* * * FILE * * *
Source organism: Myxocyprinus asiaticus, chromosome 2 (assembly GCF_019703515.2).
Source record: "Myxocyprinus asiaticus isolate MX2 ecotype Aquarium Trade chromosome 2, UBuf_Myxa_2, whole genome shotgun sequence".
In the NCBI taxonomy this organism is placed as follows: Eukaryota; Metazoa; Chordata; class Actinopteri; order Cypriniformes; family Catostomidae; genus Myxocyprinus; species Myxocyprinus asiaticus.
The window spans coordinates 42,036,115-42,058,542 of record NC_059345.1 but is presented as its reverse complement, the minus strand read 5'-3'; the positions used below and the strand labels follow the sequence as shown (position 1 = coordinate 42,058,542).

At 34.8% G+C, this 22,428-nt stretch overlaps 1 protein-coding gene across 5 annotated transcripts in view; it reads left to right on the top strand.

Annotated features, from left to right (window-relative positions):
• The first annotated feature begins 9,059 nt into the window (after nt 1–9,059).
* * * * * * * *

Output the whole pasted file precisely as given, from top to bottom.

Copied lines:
Source organism: Myxocyprinus asiaticus, chromosome 2 (assembly GCF_019703515.2).
Source record: "Myxocyprinus asiaticus isolate MX2 ecotype Aquarium Trade chromosome 2, UBuf_Myxa_2, whole genome shotgun sequence".
In the NCBI taxonomy this organism is placed as follows: Eukaryota; Metazoa; Chordata; class Actinopteri; order Cypriniformes; family Catostomidae; genus Myxocyprinus; species Myxocyprinus asiaticus.
The window spans coordinates 42,036,115-42,058,542 of record NC_059345.1 but is presented as its reverse complement, the minus strand read 5'-3'; the positions used below and the strand labels follow the sequence as shown (position 1 = coordinate 42,058,542).

At 34.8% G+C, this 22,428-nt stretch overlaps 1 protein-coding gene across 5 annotated transcripts in view; it reads left to right on the top strand.

Annotated features, from left to right (window-relative positions):
• The first annotated feature begins 9,059 nt into the window (after nt 1–9,059).